Sprouse and Mann were originally supposed to be married in a large house overlooking Rockport Reservoir before the Rockport Fire and evacuations changed those plans.
Then they were going to be married in the campground at Rockport Reservoir. An hour before the wedding, the happy couple continued to look on the bright side.
"Out of the ashes comes the Phoenix, I guess, and we're going to just keep it going and make the most of it," Mann said as it started to rain. "Given the situation, to us, rain is a great thing.
Sprouse wore her teal cowgirl boots and wedding dress with a matching teal sash.
"As long as we have each other and everyone is safe," Mann said. "The elements just are as they are. And that's nature and it goes on, and we're going to make the most of it, and it's going to be amazing."
But the couple got more of the elements than they anticipated just an hour later, as heavy rain and wind made it impossible to be married outdoors. Plus, wedding guests were delayed by the Black Hawk helicopters fighting the fire.
The wedding was moved for a second time, this time to the Old Church, a 100-plus-year-old structure at the base of the Rockport Dam. This time, the marriage was completed.
The Rockport Fire was started by a lightning strike on Aug. 13.
In Tooele County, the 31,000 Patch Springs Fire, also started by lightning on Aug. 10, increased to 25 percent contained. The number of trailers burned was revised to 6. In addition, the Willow Springs Lodge, a 100 year old building was destroyed by the fire.
The evacuation orders for approximately 70 residents of Willow Springs and Terra were lifted Friday night. Power was restored to Terra and Dugway Proving Ground on Saturday night.
"Things looked really good today, overall. Even into the red flag conditions," said fire spokeswoman Teresa Rigby.
State Route 199 remained closed as additional storms with lightning moved through the area Saturday, hampering firefighting efforts. Firefighters had to be moved to safety as the lightning-filled storm passed over, which also created several additional smaller fires. The storm produced little rain, Rigby said. But the cloud cover came as a relief and crews were "still able to get progress made."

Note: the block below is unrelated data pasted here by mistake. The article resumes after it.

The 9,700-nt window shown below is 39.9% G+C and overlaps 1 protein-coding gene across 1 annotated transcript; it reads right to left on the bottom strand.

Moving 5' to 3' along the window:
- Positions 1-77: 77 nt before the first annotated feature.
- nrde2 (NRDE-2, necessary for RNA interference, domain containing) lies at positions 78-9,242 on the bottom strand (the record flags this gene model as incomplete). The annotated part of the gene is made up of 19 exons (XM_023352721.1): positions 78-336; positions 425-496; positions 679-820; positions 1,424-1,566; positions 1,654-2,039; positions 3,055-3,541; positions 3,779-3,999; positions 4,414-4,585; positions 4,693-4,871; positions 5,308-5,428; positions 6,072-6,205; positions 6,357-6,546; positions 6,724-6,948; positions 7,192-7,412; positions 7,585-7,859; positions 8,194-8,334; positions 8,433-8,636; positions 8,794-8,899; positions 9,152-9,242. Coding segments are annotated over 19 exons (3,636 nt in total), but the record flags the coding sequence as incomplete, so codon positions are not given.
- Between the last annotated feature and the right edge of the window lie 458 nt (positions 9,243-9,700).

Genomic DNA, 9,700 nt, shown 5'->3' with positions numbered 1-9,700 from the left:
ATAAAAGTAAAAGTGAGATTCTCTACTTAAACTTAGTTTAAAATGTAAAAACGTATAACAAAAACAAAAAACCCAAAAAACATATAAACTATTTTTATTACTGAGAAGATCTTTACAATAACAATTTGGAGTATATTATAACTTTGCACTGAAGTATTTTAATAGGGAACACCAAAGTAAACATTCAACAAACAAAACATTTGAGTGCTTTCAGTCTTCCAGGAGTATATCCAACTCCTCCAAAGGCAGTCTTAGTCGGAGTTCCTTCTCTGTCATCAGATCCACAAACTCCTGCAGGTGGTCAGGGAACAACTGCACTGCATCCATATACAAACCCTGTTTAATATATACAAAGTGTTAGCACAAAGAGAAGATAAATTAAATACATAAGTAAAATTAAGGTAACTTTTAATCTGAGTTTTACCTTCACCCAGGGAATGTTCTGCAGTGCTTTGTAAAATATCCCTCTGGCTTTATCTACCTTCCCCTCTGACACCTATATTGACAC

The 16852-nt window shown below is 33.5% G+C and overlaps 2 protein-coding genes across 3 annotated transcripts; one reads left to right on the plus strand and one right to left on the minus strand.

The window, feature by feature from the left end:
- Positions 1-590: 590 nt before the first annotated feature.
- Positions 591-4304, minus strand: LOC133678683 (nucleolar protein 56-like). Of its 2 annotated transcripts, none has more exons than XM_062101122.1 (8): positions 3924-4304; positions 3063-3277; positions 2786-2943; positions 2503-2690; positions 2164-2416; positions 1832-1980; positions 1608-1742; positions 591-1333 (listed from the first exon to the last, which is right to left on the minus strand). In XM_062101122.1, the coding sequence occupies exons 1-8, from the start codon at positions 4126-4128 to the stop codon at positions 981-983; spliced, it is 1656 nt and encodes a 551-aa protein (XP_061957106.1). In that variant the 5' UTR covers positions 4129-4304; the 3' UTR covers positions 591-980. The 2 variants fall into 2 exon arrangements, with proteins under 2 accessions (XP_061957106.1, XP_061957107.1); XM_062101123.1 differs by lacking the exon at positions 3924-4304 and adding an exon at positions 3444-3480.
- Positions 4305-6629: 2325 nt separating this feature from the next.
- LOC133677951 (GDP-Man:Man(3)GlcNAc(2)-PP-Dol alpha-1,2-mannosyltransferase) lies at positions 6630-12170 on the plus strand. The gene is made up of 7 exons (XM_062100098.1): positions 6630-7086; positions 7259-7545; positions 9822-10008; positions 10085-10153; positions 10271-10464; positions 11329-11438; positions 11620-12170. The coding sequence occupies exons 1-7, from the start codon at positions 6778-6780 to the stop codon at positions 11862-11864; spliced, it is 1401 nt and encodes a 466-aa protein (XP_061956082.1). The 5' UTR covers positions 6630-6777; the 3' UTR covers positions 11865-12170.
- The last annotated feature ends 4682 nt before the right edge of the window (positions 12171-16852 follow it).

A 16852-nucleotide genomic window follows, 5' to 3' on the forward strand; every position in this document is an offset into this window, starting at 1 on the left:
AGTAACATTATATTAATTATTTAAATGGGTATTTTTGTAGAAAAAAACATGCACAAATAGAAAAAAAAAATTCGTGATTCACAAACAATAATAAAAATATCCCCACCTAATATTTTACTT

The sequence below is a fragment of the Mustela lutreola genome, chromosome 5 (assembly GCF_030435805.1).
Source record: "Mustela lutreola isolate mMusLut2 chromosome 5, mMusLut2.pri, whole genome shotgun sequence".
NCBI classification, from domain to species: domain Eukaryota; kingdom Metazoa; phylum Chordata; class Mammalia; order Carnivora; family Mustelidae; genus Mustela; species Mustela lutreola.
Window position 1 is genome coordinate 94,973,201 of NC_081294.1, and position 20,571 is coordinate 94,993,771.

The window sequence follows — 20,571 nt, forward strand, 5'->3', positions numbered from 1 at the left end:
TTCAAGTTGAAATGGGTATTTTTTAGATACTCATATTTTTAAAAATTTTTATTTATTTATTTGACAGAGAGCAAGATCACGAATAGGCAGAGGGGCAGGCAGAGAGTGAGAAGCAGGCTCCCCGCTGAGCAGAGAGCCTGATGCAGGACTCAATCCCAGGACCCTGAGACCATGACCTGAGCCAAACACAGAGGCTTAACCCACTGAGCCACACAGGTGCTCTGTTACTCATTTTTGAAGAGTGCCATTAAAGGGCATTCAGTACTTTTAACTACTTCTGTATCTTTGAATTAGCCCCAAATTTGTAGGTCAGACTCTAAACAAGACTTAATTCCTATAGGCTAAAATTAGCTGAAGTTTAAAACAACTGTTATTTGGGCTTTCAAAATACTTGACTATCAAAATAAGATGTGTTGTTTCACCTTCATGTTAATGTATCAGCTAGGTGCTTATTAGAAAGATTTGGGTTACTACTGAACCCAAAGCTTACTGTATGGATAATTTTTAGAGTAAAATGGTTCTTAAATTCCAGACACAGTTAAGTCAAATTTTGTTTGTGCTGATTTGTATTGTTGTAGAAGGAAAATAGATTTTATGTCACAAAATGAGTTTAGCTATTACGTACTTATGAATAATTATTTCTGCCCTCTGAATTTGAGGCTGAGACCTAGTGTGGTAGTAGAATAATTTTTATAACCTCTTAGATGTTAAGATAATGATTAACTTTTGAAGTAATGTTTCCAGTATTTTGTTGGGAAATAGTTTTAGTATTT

At least three firefighters have been treated for dehydration since the fire started, according to officials. Additional fire crews were expected to arrive Sunday to help.
Rigby cautioned those participating in the archery hunt they may experience more smoke in the area and asked that they be extremely cautious with campfires, avoiding them if possible.
Up north, the Millville Fire that started Aug. 11 by lightning, had burned more than 2,800 acres and grew to 35 percent containment by Saturday night. Evacuation orders for residences and campgrounds in Blacksmith Fork Canyon remained in effect Saturday. Subdivisions at the mouth of the canyon have not been evacuated.
Firefighters say extreme fire conditions and rugged terrain have made it a difficult wildfire to fight. Ground crews have been building fire lines while helicopters continued to make bucket drops on hot spots.
Near Eureka, the 1,600-acre 222 Fire was 5 percent contained. That fire was also sparked by lightning. There were no evacuations in place, but those participating in archery hunting season were encouraged to stay west of Cherry Creek Road.
Fire also continued to rage Saturday in the Sun Valley and Ketchum regions of Idaho.